Susan and Paul Murphy, husband and wife for 22 years, were employed as truck drivers by Watkins Motor Lines, which was subsequently purchased by FedEx. Due to a serious illness, Paul went on approved FMLA leave. His wife went on FMLA leave a few weeks later to care for Paul. Paul died unexpectedly a week later. Susan informed FedEx of Paul's death that same day. She was crying when she called. She remained on leave. A few days later Susan asked for an additional 30 days of leave "to take care of things." FedEx approved the leave. FedEx management testified that Susan was often crying and seemed "very sad" during these two discussions. Susan understood that she was approved for an additional 30 days of FMLA leave. FedEx subsequently informed Susan that she had been separated from the company prior to the expiration of the 30-day period.
Susan sued alleging that FedEx violated her FMLA rights by terminating her while she was on approved FMLA leave. FedEx defended by arguing that Susan was on bereavement leave, not FMLA leave, at the time of her termination. For purposes of summary judgment, the court disagreed with FedEx. According to the Court:
The Court believes that Plaintiff's employer's knowledge of Plaintiff's husband's death, the fact that she was crying, and that she asked for additional time to "take care of things" could be sufficient to put her employer on notice that she was asking for FMLA leave. If the employer had questions regarding whether Plaintiff was attempting to continue her FMLA based upon her own illness, it should have followed up with Plaintiff.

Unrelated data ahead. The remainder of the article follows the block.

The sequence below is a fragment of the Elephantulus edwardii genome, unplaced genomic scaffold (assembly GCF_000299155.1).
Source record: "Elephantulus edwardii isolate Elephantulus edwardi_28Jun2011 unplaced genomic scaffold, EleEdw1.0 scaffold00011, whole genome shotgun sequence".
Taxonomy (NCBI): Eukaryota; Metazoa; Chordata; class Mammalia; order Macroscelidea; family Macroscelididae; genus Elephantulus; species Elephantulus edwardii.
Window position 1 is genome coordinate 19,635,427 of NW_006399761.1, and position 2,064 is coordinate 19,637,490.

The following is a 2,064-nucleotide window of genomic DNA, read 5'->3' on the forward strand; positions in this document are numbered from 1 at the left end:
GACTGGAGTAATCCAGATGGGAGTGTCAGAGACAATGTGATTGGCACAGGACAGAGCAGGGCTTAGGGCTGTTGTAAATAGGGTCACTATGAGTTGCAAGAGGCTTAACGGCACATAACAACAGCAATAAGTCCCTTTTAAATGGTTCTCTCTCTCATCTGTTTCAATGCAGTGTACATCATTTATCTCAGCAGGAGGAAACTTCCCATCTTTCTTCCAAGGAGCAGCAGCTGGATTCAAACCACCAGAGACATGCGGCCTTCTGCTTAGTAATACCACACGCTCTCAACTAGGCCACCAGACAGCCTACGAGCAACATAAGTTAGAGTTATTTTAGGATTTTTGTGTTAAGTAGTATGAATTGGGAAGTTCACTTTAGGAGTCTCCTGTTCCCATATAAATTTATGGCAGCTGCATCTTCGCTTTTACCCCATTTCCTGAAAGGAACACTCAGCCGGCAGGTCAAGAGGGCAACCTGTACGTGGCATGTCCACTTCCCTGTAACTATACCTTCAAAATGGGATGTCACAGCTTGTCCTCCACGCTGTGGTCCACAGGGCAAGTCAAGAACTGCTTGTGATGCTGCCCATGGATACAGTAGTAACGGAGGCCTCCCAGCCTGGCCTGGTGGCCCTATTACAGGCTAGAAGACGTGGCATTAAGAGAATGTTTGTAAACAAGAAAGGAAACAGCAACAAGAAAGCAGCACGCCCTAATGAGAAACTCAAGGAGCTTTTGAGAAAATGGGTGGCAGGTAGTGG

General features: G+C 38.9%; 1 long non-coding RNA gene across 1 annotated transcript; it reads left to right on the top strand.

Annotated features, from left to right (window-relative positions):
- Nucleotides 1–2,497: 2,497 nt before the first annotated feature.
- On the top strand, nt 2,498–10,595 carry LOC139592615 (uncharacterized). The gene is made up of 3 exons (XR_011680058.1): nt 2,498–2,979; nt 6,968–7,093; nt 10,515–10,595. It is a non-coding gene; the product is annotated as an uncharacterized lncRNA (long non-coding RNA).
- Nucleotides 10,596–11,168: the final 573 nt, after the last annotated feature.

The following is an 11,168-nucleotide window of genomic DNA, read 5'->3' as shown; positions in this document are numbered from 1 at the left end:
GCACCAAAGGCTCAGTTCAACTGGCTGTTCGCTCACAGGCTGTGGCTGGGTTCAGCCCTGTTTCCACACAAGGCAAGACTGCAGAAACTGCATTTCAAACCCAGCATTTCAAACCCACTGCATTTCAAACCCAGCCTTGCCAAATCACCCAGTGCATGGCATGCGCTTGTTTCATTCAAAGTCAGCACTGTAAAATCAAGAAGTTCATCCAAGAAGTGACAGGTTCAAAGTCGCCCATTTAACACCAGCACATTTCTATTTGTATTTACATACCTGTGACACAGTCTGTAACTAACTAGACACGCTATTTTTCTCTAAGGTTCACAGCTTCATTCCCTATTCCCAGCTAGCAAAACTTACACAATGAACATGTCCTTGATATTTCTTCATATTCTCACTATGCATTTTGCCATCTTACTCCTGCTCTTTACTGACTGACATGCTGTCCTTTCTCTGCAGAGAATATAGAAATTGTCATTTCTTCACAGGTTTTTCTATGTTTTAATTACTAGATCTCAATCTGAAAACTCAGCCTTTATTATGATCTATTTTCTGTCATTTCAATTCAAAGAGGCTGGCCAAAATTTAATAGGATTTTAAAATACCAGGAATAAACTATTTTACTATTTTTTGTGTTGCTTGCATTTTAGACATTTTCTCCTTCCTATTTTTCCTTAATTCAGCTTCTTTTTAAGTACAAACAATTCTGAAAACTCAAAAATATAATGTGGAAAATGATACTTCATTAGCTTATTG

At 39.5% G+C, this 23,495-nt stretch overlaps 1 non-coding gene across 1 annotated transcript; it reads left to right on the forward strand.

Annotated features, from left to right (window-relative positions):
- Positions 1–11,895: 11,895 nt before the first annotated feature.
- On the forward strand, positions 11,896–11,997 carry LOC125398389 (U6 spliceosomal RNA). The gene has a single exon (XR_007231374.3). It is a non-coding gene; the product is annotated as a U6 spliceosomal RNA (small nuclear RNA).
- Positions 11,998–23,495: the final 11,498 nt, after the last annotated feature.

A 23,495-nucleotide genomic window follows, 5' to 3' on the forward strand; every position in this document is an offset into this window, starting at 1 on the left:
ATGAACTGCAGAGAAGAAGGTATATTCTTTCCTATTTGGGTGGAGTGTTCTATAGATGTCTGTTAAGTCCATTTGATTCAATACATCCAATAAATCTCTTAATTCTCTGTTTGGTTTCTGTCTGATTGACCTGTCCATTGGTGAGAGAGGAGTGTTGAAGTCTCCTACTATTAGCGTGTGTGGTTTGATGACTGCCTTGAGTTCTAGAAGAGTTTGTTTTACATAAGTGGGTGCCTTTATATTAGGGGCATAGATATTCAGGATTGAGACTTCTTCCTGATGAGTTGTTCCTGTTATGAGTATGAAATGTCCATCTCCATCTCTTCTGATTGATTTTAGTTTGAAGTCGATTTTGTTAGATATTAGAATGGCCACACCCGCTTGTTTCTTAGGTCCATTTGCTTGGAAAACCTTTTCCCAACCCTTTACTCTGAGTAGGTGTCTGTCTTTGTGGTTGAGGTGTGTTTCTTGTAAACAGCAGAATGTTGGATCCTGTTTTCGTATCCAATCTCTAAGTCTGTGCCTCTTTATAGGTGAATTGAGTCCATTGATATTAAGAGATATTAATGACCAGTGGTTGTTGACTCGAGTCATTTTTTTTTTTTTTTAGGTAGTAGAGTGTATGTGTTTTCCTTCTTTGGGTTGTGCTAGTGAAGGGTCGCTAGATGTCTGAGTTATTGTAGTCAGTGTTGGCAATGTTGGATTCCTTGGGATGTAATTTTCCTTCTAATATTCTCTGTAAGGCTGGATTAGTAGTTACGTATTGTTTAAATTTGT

Comment: The decision is not as far fetched as it might initially seem. It is very clear that an employee is not entitled to FMLA leave "to care for" a covered family member once that family member passes away. The employee would, however, be still entitled to FMLA leave due to their own serious health condition, or to care for another covered family member with a serious health condition (e.g., emotional distress resulting from the death of the original covered family member, assuming the condition meets the definition of a serious health condition).
In Murphy, Susan requested leave for herself. The request was sufficient to shift the burden of inquiry to the employer because FedEx knew (1) she was asking for an extension of her approved FMLA leave; (2) the extension was for a significant period of time; and (3) Susan was demonstrably upset by the death of her spouse of 22 years.
Where an eligible employee requests leave due to a death in the family employer's should proceed with caution. Courts and jury's are likely to be very sympathetic to the employee. Employer's might want to think twice before jumping to the conclusion that the employee is only requesting bereavement leave outside of the protections of the FMLA. Employer's would be well advised to make additional inquiries to determine whether the leave is FMLA-qualifying.
Murphy v. FedEX National LTL, Inc. No. 4:07CV01247 JCH, 2008 U.S. Dist. LEXIS 79147 (E.D.Mo. Oct. 8, 2008).